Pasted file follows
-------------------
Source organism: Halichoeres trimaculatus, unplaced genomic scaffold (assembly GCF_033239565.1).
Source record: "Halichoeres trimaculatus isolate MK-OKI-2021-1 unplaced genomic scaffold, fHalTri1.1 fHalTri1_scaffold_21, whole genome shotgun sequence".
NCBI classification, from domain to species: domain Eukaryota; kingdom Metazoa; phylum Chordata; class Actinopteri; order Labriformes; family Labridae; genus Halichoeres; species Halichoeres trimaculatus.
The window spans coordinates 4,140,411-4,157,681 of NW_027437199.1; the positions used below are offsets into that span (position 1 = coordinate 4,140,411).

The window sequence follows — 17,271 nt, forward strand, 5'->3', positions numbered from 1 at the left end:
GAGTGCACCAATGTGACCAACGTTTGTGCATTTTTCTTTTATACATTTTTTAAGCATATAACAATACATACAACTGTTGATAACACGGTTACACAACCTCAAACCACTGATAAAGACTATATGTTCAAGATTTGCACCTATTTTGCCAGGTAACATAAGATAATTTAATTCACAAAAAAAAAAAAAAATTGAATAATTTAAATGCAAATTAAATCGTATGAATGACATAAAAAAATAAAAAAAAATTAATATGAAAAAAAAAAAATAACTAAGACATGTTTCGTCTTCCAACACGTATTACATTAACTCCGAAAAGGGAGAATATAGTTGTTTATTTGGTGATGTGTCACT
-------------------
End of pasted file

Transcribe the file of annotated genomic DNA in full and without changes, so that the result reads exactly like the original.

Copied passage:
Source organism: Halichoeres trimaculatus, unplaced genomic scaffold (assembly GCF_033239565.1).
Source record: "Halichoeres trimaculatus isolate MK-OKI-2021-1 unplaced genomic scaffold, fHalTri1.1 fHalTri1_scaffold_21, whole genome shotgun sequence".
NCBI classification, from domain to species: domain Eukaryota; kingdom Metazoa; phylum Chordata; class Actinopteri; order Labriformes; family Labridae; genus Halichoeres; species Halichoeres trimaculatus.
The window spans coordinates 4,140,411-4,157,681 of NW_027437199.1; the positions used below are offsets into that span (position 1 = coordinate 4,140,411).

The window sequence follows — 17,271 nt, forward strand, 5'->3', positions numbered from 1 at the left end:
GAGTGCACCAATGTGACCAACGTTTGTGCATTTTTCTTTTATACATTTTTTAAGCATATAACAATACATACAACTGTTGATAACACGGTTACACAACCTCAAACCACTGATAAAGACTATATGTTCAAGATTTGCACCTATTTTGCCAGGTAACATAAGATAATTTAATTCACAAAAAAAAAAAAAAATTGAATAATTTAAATGCAAATTAAATCGTATGAATGACATAAAAAAATAAAAAAAAATTAATATGAAAAAAAAAAAATAACTAAGACATGTTTCGTCTTCCAACACGTATTACATTAACTCCGAAAAGGGAGAATATAGTTGTTTATTTGGTGATGTGTCACT